EasyBCD for Linux

#1
My first post..

I like what the software does for Vista MBR.

But I am more inclined to dump Vista than to keep it.

In consequence. I am going over, more and more to Linux.

So what is the chance, you'll produce a EasyBCD that will work with Linux excusively? One that will make it really easy to install and arrange various Linux distros all on the same drive?

I imagine, that there will be an increasing demand for an easy way to load up multiple Linux OS's alongside OS X and OpenSolaris etc.

In fact other than the X86 arena, I can also a potential market for EASYBCD within OS X.

So is there a chance we'll see a Linux and Mac version of EasyBCD?

Cheers

Aquafire
 

Kahai

New Member
#2
^ hello aquafire! ^_^

idk about all that we have to wait for Computer Guru to post, but i think its a good idea, i being a dual-booter myself with linux and vista

maybe something could happen to have this happen
 

Mak 2.0

Mod...WAFFLES!?!?
Staff member
#3
Well there is a problem with this. EasyBCD uses the BCD which is a Vista based bootloader.

So basically you want NeoGRUB. Since you wont have Vista installed to work with EasyBCD you will need more along the lines of NeoGRUB to control the GRUB entries and your multiple Linux OS's.

While i think it is a great idea since GRUB is tough to figuer out at times. I just dont knwo if it is all that possible. :grinning:

But i am sure CG will have something to say.
 

mqudsi

Mostly Harmless
Staff member
#4
So what is the chance, you'll produce a EasyBCD that will work with Linux excusively? One that will make it really easy to install and arrange various Linux distros all on the same drive?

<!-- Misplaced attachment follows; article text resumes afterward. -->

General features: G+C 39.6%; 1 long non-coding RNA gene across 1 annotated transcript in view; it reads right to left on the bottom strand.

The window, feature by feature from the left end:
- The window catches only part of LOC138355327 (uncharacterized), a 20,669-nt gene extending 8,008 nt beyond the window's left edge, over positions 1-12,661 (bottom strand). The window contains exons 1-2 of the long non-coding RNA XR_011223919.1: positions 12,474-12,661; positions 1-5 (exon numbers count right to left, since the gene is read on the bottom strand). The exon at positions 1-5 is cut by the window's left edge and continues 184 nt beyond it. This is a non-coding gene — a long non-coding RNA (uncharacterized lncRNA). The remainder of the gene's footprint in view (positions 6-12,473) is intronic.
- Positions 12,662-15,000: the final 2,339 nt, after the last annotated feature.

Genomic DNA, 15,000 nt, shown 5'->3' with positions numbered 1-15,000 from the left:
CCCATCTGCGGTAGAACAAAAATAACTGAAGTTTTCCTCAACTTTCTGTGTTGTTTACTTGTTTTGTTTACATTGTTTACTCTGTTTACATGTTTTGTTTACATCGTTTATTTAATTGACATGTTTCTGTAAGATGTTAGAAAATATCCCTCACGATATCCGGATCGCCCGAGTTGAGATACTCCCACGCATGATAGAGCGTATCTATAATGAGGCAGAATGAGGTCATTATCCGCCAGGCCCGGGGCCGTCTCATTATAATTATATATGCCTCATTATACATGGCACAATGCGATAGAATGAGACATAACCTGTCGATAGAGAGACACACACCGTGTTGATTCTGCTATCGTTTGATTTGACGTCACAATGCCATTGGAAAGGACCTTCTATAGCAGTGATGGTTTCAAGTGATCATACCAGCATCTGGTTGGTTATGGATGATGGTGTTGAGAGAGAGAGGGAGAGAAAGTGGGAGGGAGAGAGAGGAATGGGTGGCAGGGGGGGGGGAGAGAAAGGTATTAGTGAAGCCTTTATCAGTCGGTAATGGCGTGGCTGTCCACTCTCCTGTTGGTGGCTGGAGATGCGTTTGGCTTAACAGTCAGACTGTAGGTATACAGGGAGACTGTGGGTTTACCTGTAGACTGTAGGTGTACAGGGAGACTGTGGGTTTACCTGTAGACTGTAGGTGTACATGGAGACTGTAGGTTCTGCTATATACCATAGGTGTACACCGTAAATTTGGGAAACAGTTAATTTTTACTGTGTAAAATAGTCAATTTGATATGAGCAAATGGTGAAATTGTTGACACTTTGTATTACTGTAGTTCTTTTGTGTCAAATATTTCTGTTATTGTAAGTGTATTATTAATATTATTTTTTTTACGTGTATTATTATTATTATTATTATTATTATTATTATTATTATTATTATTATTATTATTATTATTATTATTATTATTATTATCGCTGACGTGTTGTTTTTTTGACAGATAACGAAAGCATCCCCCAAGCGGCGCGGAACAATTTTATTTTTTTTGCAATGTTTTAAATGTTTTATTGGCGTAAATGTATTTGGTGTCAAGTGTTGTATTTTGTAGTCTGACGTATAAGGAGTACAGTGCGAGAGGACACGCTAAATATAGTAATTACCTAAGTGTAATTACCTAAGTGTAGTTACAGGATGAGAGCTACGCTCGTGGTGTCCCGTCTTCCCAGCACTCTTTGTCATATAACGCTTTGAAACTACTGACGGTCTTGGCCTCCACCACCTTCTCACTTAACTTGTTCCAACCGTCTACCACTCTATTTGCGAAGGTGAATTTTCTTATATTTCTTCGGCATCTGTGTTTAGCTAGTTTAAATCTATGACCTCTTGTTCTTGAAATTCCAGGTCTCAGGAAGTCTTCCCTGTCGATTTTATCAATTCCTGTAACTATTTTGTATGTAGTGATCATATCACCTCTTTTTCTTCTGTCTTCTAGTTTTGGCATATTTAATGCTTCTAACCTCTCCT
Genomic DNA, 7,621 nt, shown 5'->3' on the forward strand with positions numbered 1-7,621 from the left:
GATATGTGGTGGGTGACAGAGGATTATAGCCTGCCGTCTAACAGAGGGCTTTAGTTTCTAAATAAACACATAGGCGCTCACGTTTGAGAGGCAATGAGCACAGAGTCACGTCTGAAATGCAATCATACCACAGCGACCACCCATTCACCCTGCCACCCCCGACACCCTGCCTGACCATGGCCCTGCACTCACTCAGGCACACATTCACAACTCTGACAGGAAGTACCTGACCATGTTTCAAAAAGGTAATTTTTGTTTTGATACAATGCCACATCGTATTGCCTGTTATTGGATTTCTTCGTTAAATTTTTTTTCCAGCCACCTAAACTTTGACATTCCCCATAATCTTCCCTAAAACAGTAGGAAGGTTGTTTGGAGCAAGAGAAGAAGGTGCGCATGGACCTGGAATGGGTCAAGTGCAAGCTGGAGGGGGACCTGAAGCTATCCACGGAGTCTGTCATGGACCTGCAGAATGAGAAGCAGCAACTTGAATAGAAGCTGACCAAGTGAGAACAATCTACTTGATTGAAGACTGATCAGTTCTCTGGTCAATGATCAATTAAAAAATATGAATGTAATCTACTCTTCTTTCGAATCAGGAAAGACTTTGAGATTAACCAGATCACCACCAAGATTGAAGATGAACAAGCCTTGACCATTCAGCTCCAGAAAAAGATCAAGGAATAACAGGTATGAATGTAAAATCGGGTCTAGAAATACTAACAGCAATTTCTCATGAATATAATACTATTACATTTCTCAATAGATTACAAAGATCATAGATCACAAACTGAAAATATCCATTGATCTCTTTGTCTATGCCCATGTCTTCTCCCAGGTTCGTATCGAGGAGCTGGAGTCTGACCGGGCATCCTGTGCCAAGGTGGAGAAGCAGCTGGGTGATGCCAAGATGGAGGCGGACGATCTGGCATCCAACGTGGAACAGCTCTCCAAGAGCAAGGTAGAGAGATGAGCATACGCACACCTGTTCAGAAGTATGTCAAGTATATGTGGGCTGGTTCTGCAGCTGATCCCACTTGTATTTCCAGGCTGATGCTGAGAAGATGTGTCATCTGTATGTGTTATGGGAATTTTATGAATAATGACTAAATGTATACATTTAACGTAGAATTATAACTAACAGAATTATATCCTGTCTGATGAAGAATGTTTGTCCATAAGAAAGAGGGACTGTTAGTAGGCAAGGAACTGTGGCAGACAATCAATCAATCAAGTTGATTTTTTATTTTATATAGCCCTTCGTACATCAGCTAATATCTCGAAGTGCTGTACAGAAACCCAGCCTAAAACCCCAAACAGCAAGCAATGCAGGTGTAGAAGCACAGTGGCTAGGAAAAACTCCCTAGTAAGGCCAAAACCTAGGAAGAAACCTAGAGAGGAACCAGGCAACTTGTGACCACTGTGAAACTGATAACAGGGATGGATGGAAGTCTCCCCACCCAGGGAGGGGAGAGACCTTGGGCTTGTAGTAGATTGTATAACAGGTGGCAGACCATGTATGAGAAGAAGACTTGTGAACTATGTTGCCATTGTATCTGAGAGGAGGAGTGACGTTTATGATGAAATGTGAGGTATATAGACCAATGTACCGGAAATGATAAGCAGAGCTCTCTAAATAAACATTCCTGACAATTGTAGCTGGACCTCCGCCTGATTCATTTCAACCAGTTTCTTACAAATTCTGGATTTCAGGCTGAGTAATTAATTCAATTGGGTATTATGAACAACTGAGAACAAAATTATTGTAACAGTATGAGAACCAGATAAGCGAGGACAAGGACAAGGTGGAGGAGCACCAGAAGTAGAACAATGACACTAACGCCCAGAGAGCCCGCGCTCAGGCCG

The honest answer: Close to none.

Theoretically? Wouldn't be a problem.

I can easily enough port EasyBCD to use GRUB instead of the BCD (stripping it of its last Vista dependency), and the rest of the code would remain pretty close to unchanged (except it'll probably automate finding and adding Linux partitions, since it has read access to Linux-only filesystems).

But that's not going to happen - support is already difficult enough, and it would be a real nightmare to have to offer two different versions of the same (more or less) product, one powered by GRUB and the other by BCD.

That, plus the fact that there wouldn't be as much market for EasyGRUB or whatever simply because people have gotten by without it for so long, is a huge turnoff.

Last of all, there's only so much a bootloader manager can do. EasyBCD 1.7 has just about covered 99.9% of all demanded features and everything imaginable under the sun; and the upcoming 2.0 will address the couple of small things it hasn't - I don't have the time to take on a second high-maintenance program like this (support for system utilities is greatly increased over other non-system software).